called upon our father Adam by his own voice, saying: . . . If thou wilt turn unto me, . . . and repent of all thy transgressions, and be baptized . . . in the name of mine Only Begotten Son, . . . which is Jesus Christ, the only name which shall be given under heaven, whereby salvation shall come unto the children of men, ye shall receive the gift of the Holy Ghost. (Moses 6:51–52)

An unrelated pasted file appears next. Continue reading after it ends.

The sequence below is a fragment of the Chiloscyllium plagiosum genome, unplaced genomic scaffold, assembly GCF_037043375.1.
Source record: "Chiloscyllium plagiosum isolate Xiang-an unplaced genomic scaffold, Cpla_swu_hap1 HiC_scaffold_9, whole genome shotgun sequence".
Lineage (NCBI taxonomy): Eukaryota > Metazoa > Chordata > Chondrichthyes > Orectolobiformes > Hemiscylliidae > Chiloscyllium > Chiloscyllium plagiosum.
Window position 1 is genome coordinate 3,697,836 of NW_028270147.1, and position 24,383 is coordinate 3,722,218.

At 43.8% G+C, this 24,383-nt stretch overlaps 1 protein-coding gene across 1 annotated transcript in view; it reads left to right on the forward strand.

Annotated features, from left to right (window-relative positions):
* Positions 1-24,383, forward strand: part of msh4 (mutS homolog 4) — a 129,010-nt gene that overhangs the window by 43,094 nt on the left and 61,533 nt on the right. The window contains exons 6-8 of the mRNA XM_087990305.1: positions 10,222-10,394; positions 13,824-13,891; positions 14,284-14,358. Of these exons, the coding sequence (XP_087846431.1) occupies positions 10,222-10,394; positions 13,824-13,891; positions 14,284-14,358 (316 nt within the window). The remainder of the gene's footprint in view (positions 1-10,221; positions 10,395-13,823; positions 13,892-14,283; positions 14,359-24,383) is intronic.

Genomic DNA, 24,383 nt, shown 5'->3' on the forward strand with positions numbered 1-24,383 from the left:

This Book of Moses was unlike anything Joseph had until then produced. In contrast to the Book of Mormon, it was not rooted in a recovered ancient record. And unlike his many other revelations, it was not God speaking to his heart and mind. It was a verbal facsimile, but of what original? At this same moment in time, Joseph embarked upon a translation of the Old Testament, and later the New, but it was a translation again without any original to which he had access. He used no ancient manuscripts. Two years later, he received an elaborate revelation long honored with the simple designation “the Vision,” which detailed the kingdoms of glory in the hereafter. It was, Joseph wrote significantly of the document he dictated, “a transcript from the records of the eternal world.”One year later, in a similar manner, Joseph recorded an excerpt of quotations from a first-person account written by John—yet another record that Joseph quotes from that he did not possess himself (Doctrine and Covenants 93:6–17).